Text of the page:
Media release: Friday, 23 September 2011
The National Archives in Canberra is again hosting the top entries in the Waterhouse Natural History Art Prize™, with the exhibition launched last night by Prue Acton OBE, fashion designer, artist and environmental activist. The Archives is the only venue outside Adelaide to host the leading art from the competition.
Local artists again feature in this year's selection of winning and highly commended works which, collectively, reflect both the intricate detail and the grandeur of nature. Canberra-based Vanessa Barbay received first prize in the paintings category for her work Avian Spectre. Glass artist Erin Conron was highly commended for Net Work.
Sculpture is a highlight this year. Beautifully crafted ceramic bunnies contrast with finely detailed objects reflecting coastal plants and sea life made in pure silver. A muted colour palette dominates paintings and works on paper, with occasional splashes of colour.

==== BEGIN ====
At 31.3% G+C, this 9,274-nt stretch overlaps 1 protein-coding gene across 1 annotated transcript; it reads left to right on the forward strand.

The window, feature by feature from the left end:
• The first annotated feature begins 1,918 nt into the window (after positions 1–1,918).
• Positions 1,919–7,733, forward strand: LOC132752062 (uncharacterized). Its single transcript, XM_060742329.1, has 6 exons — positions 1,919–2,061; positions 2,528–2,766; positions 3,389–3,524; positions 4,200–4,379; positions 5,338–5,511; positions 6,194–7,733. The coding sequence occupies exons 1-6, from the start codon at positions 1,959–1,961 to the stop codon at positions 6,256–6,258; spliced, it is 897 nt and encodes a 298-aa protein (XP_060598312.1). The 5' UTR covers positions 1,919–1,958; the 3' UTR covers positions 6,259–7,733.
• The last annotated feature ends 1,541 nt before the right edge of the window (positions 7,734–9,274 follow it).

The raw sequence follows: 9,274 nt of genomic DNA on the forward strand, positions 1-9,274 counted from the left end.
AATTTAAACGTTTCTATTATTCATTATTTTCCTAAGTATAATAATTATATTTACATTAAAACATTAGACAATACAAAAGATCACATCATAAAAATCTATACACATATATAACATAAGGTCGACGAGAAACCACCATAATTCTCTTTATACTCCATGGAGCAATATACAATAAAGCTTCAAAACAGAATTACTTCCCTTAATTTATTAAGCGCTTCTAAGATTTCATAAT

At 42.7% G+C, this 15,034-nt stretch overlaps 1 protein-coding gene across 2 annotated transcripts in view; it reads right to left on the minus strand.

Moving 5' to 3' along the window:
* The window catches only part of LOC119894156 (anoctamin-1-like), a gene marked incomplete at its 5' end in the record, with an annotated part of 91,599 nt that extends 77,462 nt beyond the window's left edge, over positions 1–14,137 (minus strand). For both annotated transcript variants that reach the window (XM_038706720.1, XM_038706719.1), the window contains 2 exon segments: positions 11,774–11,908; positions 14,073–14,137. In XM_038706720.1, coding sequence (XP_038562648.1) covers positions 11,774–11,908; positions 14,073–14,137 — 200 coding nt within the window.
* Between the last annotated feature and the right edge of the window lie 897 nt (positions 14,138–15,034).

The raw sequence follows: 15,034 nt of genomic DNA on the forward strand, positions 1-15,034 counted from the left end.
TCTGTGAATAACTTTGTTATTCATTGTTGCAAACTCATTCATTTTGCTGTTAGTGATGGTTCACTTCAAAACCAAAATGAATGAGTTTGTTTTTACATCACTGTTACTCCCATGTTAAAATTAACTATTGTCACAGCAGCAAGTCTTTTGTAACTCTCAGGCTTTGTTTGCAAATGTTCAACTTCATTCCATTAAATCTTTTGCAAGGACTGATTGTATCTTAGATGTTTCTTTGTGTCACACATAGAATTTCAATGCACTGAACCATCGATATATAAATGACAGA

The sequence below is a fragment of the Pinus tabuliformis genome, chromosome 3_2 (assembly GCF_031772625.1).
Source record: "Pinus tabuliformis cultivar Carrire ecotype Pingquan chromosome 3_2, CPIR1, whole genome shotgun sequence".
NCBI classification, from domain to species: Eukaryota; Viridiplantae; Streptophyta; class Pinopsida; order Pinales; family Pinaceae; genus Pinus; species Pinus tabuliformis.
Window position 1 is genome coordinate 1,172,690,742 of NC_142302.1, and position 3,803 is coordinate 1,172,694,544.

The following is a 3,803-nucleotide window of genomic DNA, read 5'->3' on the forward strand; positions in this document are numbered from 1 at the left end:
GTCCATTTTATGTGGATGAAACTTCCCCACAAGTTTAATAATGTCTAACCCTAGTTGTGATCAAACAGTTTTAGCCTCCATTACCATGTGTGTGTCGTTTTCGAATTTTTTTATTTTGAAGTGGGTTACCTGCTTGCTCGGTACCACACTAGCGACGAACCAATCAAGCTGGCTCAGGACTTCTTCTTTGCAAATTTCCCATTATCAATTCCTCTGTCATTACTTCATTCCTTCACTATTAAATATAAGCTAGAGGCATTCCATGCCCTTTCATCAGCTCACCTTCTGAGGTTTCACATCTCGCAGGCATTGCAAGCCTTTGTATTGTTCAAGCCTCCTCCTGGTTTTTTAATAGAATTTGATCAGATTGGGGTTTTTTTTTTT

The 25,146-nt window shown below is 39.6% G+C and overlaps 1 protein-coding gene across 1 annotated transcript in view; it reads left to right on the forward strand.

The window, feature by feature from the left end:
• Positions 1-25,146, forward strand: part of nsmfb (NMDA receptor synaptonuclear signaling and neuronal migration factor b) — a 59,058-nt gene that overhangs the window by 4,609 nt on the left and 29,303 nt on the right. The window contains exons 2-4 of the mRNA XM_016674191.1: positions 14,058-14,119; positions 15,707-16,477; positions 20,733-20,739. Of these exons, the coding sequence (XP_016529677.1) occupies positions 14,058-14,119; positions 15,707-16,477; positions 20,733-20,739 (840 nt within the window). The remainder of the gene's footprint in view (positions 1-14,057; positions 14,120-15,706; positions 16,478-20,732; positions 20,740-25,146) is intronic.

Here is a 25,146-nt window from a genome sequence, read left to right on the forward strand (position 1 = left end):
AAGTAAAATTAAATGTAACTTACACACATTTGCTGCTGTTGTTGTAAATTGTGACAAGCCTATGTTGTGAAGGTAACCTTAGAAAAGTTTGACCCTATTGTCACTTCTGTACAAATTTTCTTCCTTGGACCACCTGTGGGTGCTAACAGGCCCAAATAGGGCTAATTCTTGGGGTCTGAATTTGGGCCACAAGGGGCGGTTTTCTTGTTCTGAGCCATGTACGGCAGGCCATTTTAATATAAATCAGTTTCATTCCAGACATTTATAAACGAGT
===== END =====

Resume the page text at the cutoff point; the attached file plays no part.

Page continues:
The Waterhouse Natural History Art Prize™ is Australia's richest natural history art competition, with a prize pool of $114,500. It offers awards in the categories of painting, works on paper, sculpture and objects. A special Youth Art Prize gives emerging artists an opportunity to showcase their talents. It was developed by the South Australian Museum to commemorate the work of the Museum's first curator, Frederick George Waterhouse, one of the foremost naturalists of his era.
The 2011 competition attracted 817 entries, from which 103 finalists were selected for display at the South Australian Museum.
The 34 prize-winning and highly commended works will be on display at the Archives in Canberra from 23 September to 13 November 2011. Entry to the exhibition is free.
Note: high resolution and web versions of the artwork images are available on request.